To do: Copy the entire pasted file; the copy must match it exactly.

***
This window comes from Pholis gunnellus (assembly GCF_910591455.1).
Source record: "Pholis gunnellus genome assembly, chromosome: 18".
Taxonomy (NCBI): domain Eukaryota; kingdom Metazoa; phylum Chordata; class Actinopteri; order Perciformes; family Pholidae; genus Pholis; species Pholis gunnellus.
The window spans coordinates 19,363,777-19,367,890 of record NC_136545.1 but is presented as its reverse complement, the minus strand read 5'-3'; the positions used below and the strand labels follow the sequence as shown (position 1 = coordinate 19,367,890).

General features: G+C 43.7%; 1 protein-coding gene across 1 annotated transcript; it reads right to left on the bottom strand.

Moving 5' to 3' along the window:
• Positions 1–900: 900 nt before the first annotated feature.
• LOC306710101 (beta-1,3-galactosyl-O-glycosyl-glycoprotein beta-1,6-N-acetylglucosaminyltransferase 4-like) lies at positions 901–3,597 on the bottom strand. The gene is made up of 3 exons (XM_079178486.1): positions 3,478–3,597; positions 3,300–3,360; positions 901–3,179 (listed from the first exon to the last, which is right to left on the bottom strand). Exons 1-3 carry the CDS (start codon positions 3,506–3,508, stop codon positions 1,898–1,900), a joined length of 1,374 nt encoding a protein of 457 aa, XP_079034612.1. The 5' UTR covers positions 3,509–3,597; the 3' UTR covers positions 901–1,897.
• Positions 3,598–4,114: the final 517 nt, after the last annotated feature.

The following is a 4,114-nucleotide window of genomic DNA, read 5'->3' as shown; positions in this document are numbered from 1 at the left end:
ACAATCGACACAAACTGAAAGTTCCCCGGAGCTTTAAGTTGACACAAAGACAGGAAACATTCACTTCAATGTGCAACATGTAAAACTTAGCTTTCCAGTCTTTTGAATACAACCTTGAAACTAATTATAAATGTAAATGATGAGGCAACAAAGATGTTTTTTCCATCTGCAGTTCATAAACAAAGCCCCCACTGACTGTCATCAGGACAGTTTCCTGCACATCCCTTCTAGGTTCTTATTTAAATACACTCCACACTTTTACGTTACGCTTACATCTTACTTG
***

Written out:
This window comes from Pholis gunnellus (assembly GCF_910591455.1).
Source record: "Pholis gunnellus genome assembly, chromosome: 18".
Taxonomy (NCBI): domain Eukaryota; kingdom Metazoa; phylum Chordata; class Actinopteri; order Perciformes; family Pholidae; genus Pholis; species Pholis gunnellus.
The window spans coordinates 19,363,777-19,367,890 of record NC_136545.1 but is presented as its reverse complement, the minus strand read 5'-3'; the positions used below and the strand labels follow the sequence as shown (position 1 = coordinate 19,367,890).

General features: G+C 43.7%; 1 protein-coding gene across 1 annotated transcript; it reads right to left on the bottom strand.

Moving 5' to 3' along the window:
• Positions 1–900: 900 nt before the first annotated feature.
• LOC306710101 (beta-1,3-galactosyl-O-glycosyl-glycoprotein beta-1,6-N-acetylglucosaminyltransferase 4-like) lies at positions 901–3,597 on the bottom strand. The gene is made up of 3 exons (XM_079178486.1): positions 3,478–3,597; positions 3,300–3,360; positions 901–3,179 (listed from the first exon to the last, which is right to left on the bottom strand). Exons 1-3 carry the CDS (start codon positions 3,506–3,508, stop codon positions 1,898–1,900), a joined length of 1,374 nt encoding a protein of 457 aa, XP_079034612.1. The 5' UTR covers positions 3,509–3,597; the 3' UTR covers positions 901–1,897.
• Positions 3,598–4,114: the final 517 nt, after the last annotated feature.

The following is a 4,114-nucleotide window of genomic DNA, read 5'->3' as shown; positions in this document are numbered from 1 at the left end:
ACAATCGACACAAACTGAAAGTTCCCCGGAGCTTTAAGTTGACACAAAGACAGGAAACATTCACTTCAATGTGCAACATGTAAAACTTAGCTTTCCAGTCTTTTGAATACAACCTTGAAACTAATTATAAATGTAAATGATGAGGCAACAAAGATGTTTTTTCCATCTGCAGTTCATAAACAAAGCCCCCACTGACTGTCATCAGGACAGTTTCCTGCACATCCCTTCTAGGTTCTTATTTAAATACACTCCACACTTTTACGTTACGCTTACATCTTACTTG